Last week, in an attempt to get a jump on my holiday shopping, I found myself in one of those large, impersonal, mega book/music/café establishments looking in the literary section for a hardcover version of James Baldwin's Go Tell It on the Mountain. Besides the fact that I allowed convenience to overrule my commitment to support small, privately owned bookstores as opposed to the prefabricated industrial size, what I discovered left me in disbelief.
Strolling through the literary section, I could not find any work by Baldwin. How could this be? How could any reputable bookstore stock their shelves without the works of James Baldwin? Ernest Hemingway was there, T.S. Eliot was there, William Faulkner was there, and Mark Twain was there, but no James Baldwin.
Hoping that they had merely sold out, I was compelled to ask someone why was there no James Baldwin available. Ironically, James Baldwin was available, but his work, along with other African American authors, was found in the much-condensed section earmarked specifically for black writers; a menagerie ranging from literary fiction on one end to anthropological research on the other. The collection was bound only by the authors' hue.
Such distinctions caused me to ponder: is it not time that society release the shackles that bind incredible works of art to their communities of origin? The impact of such practices, which is not limited to the mega bookstore, is a systematic ghettoizing of wonderful works of literature.
Isolating James Baldwin and other black writers in the African American section works to severely limit the scope of exposure. Such practices run the risk of sending a subliminal "Hands Off" to those who are not members of a particular culture.
Because so much book purchasing is done via browsing, under our racial straightjackets one must be predisposed to African American writers in order to have the wherewithal to purchase their works. If one browses no further than the standard literary section they run the risk of not only being deprived of Baldwin, but they will have no access to Maya Angelou, Ralph Ellison, Langston Hughes, Toni Morrison, or countless other African American writers who give to the world a distinctive voice based on their unique American experience.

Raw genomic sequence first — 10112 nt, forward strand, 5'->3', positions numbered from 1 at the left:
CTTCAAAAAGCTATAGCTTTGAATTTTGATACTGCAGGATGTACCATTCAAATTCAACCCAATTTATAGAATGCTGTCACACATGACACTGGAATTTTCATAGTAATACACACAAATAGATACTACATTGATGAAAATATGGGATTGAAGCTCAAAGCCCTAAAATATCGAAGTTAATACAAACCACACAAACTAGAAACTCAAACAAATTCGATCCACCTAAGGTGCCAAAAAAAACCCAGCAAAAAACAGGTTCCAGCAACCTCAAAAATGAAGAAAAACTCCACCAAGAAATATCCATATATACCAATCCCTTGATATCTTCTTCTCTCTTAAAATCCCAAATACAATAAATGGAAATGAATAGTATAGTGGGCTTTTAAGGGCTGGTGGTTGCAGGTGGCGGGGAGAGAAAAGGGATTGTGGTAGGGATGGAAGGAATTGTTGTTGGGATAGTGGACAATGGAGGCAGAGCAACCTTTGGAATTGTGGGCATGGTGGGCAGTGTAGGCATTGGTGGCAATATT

This unfortunately is the result when our collective obsession with race leaves us locked in the purgatory of arrested development. I am not simply advocating that bookstores rid themselves of specific sections (i.e. African American, Latino, Gay/Lesbian, etc.) To do so, I suspect, would cause protest and accusations of insensitivity by the impacted communities.
I recognize there remains a need to have sections that focus on the works of specific groups, especially during the months when the legacies of such groups are highlighted, like Black History month. Moreover, there will always be a need for specialty bookstores, whose particular market emphasizes specific groups.
But to understand and appreciate the mosaic of the American Experiment demands some risk taking on all parts. Each of us stands on our own unique street corner with a varying perspective that gives rise to our individual voice. Racial discomfort is fueled through our willingness to remain on our individual corners maintaining our perceived monopoly of "the" truth.
Literature is a pathway that can move us to the other side of the street, allowing us to experience different viewpoints while simultaneously informing our own. Yet, such action requires risk: the risk to experience the unfamiliar.
Little wonder why America on the whole is as divided as the literary sections in most bookstores: the majority of men support one political party, women the other; whites predominately make up the Republican Party, while people of color make up the Democrats. It has become easier to hide behind our preconceived notions because risk-taking has become passé. But failure to take these chances will keep America divided down the fault line of race, clinging to a perceived need to parse out the African American adventure from that of the dominant culture -- as though the former is an accidental sub set of the latter.
Under this rubric, James Baldwin is not classified as one of the greatest writers of the 20th century, but as one of the 20th century's greatest African American, gay writers. He is reserved for a special section -- separate, and unequal.
Byron Williams writes a weekly political/social commentary at Byronspeaks.com. Byron serves as pastor of the Resurrection Community Church.
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